Al-Rasheed Benton Liking What He Sees From Darrien Howard, Younger West Virginia Defensive Linemen

MORGANTOWN, W.Va. - It's been an adverse and tumultuous month of August for West Virginia's defense, but on the eve of game week the focus of Al-Rasheed Benton is not on the injuries that have occurred, but rather the players who will contribute and make plays in the Mountaineers swarming 3-3-5 defense.

As a middle linebacker, Al-Rasheed Benton is usually honed in on the trenches. Mike linebackers are often taught to focus on the offensive line to read plays; if the guards are pulling they will often take you right to the ball on a running play, if the tackles stand up and go into pass protection you need to drop into a zone or find your assignment in man coverage. Since Benton's eyes are often dialed in on the line, something else has caught his eye this summer: the athleticism and play-making ability of Mountaineers nose guard Darrien Howard.

While former nose guard Kyle Rose was known as a technician who could occupy two linemen and free up linebackers to make plays, Benton likes the ability Howard shows in making plays up front.

"(Keeping blockers off of linebackers) was one thing Kyle Rose was really good at in the scheme last year - keeping those centers from climbing," Benton said. "But I like for my nose to be able to make plays as well. Not saying that Kyle (Rose) didn't, but sometimes he made sure he just got those guys open, but if you have a chance to make a play, go make it. I want (the nose) to make a play just as much as I want to make a play. It's a race to the ball."

Part of the reason Howard is able to make big plays in the run game is that the 300 pounder came to West Virginia as a four-star linebacker and played the same mike backer position that Benton occupies now. While Howard has re-shaped his frame and developed his body for the rigors of playing defensive line in major Division 1 college football, he hasn't lost the speed and athleticism that caught the eye of the many schools that were competing for his services out of high school. Benton discussed the sneaky athleticism that Howard still maintains four yeas after making his position change.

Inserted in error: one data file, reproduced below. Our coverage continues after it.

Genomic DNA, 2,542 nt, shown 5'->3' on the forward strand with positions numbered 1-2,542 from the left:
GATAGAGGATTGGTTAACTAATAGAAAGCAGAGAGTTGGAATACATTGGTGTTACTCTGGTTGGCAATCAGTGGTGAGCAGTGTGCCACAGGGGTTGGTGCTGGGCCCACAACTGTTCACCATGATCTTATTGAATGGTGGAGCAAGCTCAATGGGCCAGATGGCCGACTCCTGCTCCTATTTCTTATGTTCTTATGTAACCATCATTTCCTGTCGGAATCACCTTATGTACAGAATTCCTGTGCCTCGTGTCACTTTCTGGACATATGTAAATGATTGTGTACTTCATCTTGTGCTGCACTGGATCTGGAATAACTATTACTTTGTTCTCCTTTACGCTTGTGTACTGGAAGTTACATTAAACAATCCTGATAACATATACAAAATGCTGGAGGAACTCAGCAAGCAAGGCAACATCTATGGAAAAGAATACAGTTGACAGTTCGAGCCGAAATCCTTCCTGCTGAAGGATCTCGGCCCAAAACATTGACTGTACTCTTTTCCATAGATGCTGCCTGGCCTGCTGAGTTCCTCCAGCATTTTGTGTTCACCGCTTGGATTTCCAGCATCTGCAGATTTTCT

"One thing I will say about Darrien, people may not give him credit for this, but he's very fast," Benton said. "Honestly I wouldn't put him out of the top 10 (fastest) players on the defense as far as running people down. He's really good at that. He always tells me, 'remember I used to play linebacker so I'm good at running people down. Darrien's really good at what he does and his effort will take him a long way."

While Benton praised Howard for his play making ability he also made a point to talk about the younger defensive linemen who are competing for spots behind the three seniors who have cemented their positions on the three-man front.

"I have been seeing some really good things (from the younger defensive linemen)," Benton said. "Reese (Donahue) has been doing a really good job, Adam Shuler has been doing a really good job and (Alec) Shriner has been doing a really good job getting in and working at the nose. Those guys are just coming along and understanding what we need of them and how this defense is supposed to be run. It's been coming together the last few days of camp."

Benton can identify with the development of the younger defenders because it wasn't long ago that he was in their shoes, learning the scheme and the intricacies of playing football at the highest level of college football. Benton finds himself as one of the leaders on this years defense, and he talked about his progression and what he has learned since stepping foot on campus.

"Where I have come a long a lot is mentally," Benton said. "One of the biggest things that I didn't really understand is the mental aspect is different in college. They always say the game is 90 percent mental. You realize it more when you get here and the talent level is different. (There are) a lot of plays (in college) you can't just let your talent take over because you're playing against talented players as well.

"Physically, my body is different. My body isn't the same as it was when I first came here. I think I'm more suited to play a full Big 12 game now."


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